Only rich can afford PAs, but anyone can have Google now

Internet access is growing at a blistering pace in India, thanks to the rising presence of smartphones, even in rural areas. What does all this mean for the economy, and specific industries such as news and the media? How about…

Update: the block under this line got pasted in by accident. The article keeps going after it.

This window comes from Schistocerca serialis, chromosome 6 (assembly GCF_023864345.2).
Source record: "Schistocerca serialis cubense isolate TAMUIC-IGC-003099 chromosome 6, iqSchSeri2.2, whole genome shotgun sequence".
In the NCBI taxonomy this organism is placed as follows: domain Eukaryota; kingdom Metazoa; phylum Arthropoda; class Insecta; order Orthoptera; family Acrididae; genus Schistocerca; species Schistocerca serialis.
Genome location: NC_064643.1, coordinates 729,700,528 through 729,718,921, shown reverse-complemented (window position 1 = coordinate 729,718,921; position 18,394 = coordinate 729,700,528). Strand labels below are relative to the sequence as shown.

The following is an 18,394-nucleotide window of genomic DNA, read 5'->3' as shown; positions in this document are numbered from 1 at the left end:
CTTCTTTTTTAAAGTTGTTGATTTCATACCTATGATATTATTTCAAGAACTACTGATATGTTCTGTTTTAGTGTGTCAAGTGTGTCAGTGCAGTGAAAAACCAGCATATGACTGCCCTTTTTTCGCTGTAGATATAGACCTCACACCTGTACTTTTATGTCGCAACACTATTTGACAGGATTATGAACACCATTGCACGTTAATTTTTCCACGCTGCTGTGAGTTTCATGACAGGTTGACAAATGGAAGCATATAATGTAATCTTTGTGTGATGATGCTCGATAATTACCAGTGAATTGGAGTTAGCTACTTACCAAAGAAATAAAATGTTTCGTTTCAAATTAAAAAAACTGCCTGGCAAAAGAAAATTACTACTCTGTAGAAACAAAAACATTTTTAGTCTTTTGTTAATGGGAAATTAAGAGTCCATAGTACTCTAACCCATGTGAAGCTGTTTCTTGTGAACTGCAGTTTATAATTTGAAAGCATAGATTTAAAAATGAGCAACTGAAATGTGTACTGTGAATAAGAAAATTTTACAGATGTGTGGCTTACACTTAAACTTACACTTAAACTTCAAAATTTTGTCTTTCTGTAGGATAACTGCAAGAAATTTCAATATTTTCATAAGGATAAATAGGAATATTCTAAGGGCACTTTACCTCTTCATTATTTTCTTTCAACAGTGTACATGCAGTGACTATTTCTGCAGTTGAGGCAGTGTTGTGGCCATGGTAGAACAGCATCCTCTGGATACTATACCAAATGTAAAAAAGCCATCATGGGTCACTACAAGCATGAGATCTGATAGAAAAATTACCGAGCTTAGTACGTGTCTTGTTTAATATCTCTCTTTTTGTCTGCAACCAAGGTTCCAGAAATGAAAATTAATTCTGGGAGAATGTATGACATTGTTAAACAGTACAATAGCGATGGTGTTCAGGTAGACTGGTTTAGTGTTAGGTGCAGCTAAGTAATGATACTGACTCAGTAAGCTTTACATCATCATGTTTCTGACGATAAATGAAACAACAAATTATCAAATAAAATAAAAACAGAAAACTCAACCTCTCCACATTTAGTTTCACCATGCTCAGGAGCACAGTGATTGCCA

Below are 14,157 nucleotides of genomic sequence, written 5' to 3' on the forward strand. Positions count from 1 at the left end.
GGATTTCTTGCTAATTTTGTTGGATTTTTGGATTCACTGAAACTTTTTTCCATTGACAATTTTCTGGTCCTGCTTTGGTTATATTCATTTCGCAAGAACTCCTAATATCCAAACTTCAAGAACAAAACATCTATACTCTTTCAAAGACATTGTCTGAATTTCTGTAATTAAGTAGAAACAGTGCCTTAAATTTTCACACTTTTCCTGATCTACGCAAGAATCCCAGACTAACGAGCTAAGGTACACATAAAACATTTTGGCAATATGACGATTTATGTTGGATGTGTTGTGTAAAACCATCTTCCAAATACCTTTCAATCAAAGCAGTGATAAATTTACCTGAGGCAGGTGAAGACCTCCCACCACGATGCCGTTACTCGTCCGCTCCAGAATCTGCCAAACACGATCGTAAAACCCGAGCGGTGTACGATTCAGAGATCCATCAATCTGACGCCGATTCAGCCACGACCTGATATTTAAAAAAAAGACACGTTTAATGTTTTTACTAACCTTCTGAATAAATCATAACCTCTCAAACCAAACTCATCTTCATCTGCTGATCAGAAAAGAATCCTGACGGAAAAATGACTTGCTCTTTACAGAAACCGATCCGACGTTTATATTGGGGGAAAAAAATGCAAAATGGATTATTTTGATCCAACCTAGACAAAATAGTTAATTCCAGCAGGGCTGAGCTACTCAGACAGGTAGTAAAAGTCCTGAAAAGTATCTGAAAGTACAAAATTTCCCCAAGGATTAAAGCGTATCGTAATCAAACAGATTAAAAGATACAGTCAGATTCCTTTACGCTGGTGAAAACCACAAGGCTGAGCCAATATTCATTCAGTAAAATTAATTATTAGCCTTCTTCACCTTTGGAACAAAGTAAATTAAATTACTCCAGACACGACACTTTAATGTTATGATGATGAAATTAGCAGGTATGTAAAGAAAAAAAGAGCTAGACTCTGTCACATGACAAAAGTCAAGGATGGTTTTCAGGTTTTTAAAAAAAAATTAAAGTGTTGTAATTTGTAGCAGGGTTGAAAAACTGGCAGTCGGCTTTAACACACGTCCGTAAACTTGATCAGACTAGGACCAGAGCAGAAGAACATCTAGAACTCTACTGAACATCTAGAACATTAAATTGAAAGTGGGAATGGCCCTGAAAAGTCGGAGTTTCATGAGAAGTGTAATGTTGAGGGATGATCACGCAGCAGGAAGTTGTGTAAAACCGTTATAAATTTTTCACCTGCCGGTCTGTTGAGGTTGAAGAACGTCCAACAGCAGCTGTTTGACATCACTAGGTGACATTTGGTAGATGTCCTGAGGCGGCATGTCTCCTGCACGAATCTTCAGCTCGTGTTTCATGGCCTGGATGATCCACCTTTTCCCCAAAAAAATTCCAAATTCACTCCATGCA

Internet access is growing at a blistering pace in India, thanks to the rising presence of smartphones, even in rural areas. What does all this mean for the economy, and specific industries such as news and the media? How about the tendency of a few companies to rise to scary levels of market dominance in their segments? And, what of the potential for conflict as the modern world, complete with individual rights, abhorrence of censorship and general mad exuberance, rushes at the speed of light through fibre optic cable into the entrenched fortresses of tradition in the hinterland? One person uniquely positioned to offer some insight into these questions is Hal Varian, Google’s chief economist and emeritus professor at the University of California, Berkeley. How realistic are current attempts to estimate the impact of the internet on the economy? These are partial, agrees Varian. You add up the revenues of all pure internet businesses, and that’s just a beginning. Varian once conducted an experiment, asking two sets of students to find answers to 1,000 questions. One set had to find them from the University library, the other using the internet. The second team won by a large margin. The time saved multiplied by the average hourly wage gives you another measure of the value created by the internet. But this, too, is limited, as it only measures the utility to those conducting searches. When people use Zomato to identify the restaurant they should visit, the additional customer the restaurant gets is not captured in any measure of the internet economy. “To do that, you need what I call nano-economics,” said Varian. You have to go case-by-case, industry-toindustry, and add up the impact in each case. Varian, author of well-regarded textbooks in microeconomics, has coined other terms as well: computer-mediated transactions, for one. The internet allows people not only to gather information but to conduct experiments based on data, enter into contracts and carry out other transactions. We, in India, are no strangers to computer-mediated transactions, of course. That’s what people do at BPOs. What does a profusion of computer-mediated transactions mean for jobs and income inequality? When access to information and the ability to analyse are ubiquitous, layers of middle management turn redundant, don’t they? Varian chooses to say that they now are liberated to look at additional work that calls for human intervention: experimentation and judgement. But that still means more work is being done by less people, hollowing out jobs. This has led to rising inequality, for example, in the US since 1980, we point out. But, counters Varian, it has led to greater equality of incomes across the world, even if accompanied by greater inequality within economies. Who in India or China, whose per capita incomes have been rising to catch up with those of developed countries, can disagree? What about the disruption of tradition that exposure to the outside world can bring about? How can this be calibrated? Is it fair for Google to use the sensibilities of American culture to display or reject content on its sites that are visited by people with vastly different values? If someone who is considered a kook on the margins burns a copy of the Quran in the US and riots break out in the subcontinent when that information is relayed, what is Google’s responsibility? Google localises domains: for India, it is youtube.in. Google follows local laws, diligently. “A reasonable compromise is that local domains are governed by local laws.” But, Varian admits, it is true that people can see stuff on other domains as well. How to handle this is a question for which the answer is still evolving. But, it will, just as newspapers have learned how to report sensitive news, what pictures to carry, etc. What is the big new idea from Google? Varian recalls founder Larry Page’s observation, made some time ago, that Google should change from being an efficient provider of search to a provider of answers even before people begin to search. Google Now is an attempt to do that. The service collates information from multiple sources to alert you, for example, that your wife’s plane is landing 12 minutes behind schedule, even though you had not asked Google for that information. It just garnered that information from your profile, emails, real-time flight tracking and put it all together. The experience can be slightly creepy. To you, it could be creepy, said Varian. It could make someone else say, “Wow!” But are we moving towards Skynet, with machines turning sentient? It used to be a standing joke in Google, laughed Varian, that if this happened, governor Arnold Schwarzenegger would come to the rescue of mankind. But that option isn’t available now — the Terminator is no more the governor.Income Tax department puts HRA exemption under scannerWill China and India destroy the world?After vote drought, Congress faces a Muslim famine